Plan outlined to reduce flaring

2014-01-29T16:56:00Z Plan outlined to reduce flaringBy NICK SMITH | Bismarck Tribune Bismarck Tribune

BISMARCK, N.D. _ The state Industrial Commission was given recommendations Wednesday for reducing gas flaring to 15 percent within two years and to 10 percent within six years, meaning most of it could be captured and not wasted.

The recommendations from an oil industry task force include advance plans for capturing gas prior to drilling applications, punishing companies that fail to comply and speeding up the process for attaining rights of way.

Gov. Jack Dalrymple said the next step would be for the Department of Mineral Resources to review the recommendations. He didn’t set a timeline for acting on them but said, “I would hope we get right on it.”

The percentage of natural gas flaring in North Dakota was at 30 percent in November, the most recent figures available. According to the U.S. Energy Department’s Energy Information Administration approximately 1 percent of all natural gas in the country is flared.

“We do think 90 percent capture in six years is doable,” said task force chairman Eric Dille, with EOG Resources, Inc. “We (also) do believe 95 percent is possible.”

The task force was launched last fall to develop a plan for reducing the natural gas flaring in the state’s oil patch.

The three-member Industrial Commission received the report Wednesday in the Brynhild Haugland Room of the state Capitol.

Task force members said at least $1.7 billion will be invested in building gas pipelines and other infrastructure over the next two years and that with a full buy-in from all industry and government stakeholders, flaring eventually could drop as low as 5 percent.

Flaring has been an  issue the past few years in western North Dakota with the sharp increase in oil drilling and with less infrastructure in place than in more mature energy plays. It led to the creation of the task force, overseen by the North Dakota Petroleum Council.

Dille said an important recommendation was having a gas capture plan in place prior to drilling. It would require a map of where the well could be connected to a gathering system and the time period for connecting to a system.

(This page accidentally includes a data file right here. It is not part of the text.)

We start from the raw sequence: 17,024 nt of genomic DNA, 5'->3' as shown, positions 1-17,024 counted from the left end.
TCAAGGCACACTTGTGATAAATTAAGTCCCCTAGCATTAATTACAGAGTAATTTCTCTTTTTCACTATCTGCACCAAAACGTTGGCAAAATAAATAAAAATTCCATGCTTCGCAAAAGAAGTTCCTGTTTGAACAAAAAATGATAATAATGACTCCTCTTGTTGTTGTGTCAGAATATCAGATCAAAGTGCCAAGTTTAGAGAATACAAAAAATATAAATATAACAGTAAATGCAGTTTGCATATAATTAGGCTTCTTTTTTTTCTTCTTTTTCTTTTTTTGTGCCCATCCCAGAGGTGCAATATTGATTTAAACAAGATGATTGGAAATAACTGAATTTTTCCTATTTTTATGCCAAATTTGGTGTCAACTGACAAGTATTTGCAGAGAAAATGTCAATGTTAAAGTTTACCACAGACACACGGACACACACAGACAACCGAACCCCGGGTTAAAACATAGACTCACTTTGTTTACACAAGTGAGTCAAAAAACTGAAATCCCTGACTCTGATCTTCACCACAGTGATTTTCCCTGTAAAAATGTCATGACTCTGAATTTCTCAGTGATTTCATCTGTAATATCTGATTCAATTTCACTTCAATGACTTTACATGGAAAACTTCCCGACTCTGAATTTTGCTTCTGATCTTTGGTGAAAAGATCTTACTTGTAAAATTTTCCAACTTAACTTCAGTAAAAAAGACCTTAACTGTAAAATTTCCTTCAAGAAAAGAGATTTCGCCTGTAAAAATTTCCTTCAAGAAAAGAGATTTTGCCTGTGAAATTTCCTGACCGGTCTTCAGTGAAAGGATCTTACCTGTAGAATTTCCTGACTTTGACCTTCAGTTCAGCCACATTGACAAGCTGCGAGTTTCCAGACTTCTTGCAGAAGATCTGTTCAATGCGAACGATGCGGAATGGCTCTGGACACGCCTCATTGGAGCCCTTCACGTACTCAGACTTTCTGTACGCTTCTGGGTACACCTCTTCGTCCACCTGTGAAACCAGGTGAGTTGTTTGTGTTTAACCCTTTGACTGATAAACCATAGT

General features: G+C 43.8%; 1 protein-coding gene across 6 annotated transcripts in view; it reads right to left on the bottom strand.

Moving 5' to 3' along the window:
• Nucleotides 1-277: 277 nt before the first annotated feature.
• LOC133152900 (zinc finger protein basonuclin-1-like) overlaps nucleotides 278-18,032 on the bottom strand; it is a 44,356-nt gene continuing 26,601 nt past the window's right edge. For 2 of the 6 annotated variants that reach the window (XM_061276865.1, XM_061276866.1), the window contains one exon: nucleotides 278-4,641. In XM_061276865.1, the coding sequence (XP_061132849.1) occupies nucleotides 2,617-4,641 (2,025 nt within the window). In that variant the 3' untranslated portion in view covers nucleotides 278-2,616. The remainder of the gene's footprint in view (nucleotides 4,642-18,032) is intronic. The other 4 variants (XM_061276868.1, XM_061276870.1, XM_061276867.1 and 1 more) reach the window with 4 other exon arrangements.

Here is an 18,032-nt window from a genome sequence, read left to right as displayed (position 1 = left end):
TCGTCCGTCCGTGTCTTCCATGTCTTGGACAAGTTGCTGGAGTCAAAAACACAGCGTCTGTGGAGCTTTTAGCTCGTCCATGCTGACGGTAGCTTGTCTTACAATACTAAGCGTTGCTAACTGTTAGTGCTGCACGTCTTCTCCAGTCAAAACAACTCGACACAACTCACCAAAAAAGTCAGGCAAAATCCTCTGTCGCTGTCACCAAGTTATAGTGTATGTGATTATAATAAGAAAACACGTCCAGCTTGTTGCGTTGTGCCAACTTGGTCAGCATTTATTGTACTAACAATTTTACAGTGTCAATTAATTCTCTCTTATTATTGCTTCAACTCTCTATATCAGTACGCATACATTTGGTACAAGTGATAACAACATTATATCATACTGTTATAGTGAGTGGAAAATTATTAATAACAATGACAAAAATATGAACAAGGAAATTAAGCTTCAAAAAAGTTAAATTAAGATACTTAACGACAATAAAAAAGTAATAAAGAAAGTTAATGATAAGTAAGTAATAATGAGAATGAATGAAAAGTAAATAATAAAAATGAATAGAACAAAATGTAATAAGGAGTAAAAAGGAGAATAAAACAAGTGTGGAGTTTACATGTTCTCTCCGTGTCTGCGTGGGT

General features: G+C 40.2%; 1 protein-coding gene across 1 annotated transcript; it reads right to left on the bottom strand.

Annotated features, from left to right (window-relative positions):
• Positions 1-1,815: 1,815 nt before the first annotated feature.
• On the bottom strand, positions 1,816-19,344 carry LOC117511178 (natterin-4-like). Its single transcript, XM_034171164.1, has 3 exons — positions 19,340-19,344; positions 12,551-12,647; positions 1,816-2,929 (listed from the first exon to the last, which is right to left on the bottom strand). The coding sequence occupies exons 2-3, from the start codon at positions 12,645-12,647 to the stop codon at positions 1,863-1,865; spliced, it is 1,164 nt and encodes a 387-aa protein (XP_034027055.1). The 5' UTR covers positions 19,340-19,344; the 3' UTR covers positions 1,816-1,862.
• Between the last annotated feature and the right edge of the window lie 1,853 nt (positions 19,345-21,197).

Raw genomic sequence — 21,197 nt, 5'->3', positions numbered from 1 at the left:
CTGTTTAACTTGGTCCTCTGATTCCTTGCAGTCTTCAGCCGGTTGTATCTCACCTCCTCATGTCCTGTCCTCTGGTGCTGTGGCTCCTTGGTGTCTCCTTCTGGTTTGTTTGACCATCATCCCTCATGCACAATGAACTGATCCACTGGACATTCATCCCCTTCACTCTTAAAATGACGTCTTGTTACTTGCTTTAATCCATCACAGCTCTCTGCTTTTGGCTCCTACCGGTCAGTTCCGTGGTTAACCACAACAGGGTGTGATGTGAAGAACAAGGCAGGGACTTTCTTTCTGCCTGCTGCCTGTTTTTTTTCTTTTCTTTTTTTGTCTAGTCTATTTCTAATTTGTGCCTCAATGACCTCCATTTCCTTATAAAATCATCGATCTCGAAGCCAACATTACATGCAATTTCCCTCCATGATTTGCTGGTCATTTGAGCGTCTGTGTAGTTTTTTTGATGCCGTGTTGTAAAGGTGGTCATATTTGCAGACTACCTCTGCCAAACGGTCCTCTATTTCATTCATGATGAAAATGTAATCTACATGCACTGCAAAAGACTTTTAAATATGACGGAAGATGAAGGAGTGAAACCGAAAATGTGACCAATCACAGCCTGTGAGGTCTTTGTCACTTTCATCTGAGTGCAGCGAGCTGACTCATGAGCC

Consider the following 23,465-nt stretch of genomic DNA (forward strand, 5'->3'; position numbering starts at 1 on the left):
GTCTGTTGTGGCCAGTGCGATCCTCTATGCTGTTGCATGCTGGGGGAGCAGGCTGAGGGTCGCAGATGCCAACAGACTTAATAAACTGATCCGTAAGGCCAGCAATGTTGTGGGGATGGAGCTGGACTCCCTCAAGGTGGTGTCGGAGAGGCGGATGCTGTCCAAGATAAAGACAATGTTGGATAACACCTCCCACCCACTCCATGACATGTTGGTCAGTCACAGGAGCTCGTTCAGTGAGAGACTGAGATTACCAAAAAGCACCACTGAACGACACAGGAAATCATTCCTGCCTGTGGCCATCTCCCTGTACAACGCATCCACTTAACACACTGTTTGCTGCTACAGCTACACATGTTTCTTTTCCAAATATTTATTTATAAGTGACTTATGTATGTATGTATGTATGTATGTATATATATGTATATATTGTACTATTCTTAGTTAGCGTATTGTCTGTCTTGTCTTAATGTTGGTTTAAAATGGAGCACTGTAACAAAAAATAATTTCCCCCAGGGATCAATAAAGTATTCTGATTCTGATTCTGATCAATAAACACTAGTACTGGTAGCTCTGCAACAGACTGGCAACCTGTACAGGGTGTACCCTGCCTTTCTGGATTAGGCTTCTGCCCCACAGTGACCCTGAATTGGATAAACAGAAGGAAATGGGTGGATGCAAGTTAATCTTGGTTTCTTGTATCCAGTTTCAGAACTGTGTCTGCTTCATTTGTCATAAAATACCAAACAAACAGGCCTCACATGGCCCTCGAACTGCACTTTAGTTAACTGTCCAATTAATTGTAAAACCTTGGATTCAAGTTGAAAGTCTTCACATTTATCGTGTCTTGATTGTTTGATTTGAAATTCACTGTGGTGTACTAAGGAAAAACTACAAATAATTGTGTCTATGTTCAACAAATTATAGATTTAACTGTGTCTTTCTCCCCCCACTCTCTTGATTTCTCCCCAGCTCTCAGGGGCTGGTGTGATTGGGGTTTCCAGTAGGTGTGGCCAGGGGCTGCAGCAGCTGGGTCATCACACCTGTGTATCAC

Current law says that after one year of production, a well must either be capped, connected to a gas- gathering line or connected to an electric generator that uses at least 75 percent of the gas from a well. Companies can ask the Industrial Commission for exemptions.

“What this does is front-load that process,” Dille said. “This is a very important component of what we’re proposing.”

The task force recommended a tentative date of June 1 for the Industrial Commission to require such plans for new wells. It also recommended having gas-capture plans submitted by Sept. 1 for current wells that flare the largest volumes of gas and recommended plans by March 1, 2015 for wells flaring for more than 90 days.

Dille said another recommendation was for the state to continue its support of the industry’s efforts to develop new technologies and build infrastructure.

Other suggestions include tax credits and low interest loans for companies putting infrastructure in place and pipeline hotline to give landowners a notification system for reporting problems.

Dille said the plan is only workable if all stakeholders are serious about following through.

“Achieving these targets requires full engagement by the state, counties, Industrial Commission, tribes, landowners and industry,” he said.

Agriculture Commissioner Doug Goehring said the flaring issue is a huge challenge and thanked the task force for its work.

“It’s not just a report, you brought solutions,” Goehring said.

Wayde Schafer, a spokesman for the Sierra Club of North Dakota, said the recommendations seemed like a good start.

“My first impression is that a good job is getting it (flaring) down to 10 percent,” Schafer said.

Flaring the gas is wasteful, a loss of money to mineral owners and hurts the environment, Schafer said. It should be reduced as soon as possible, he said.

“We’re hoping that they would be able to do it on a quicker timetable,” Schafer said.

Reach Nick Smith at 250-8255 or 223-8482 or at

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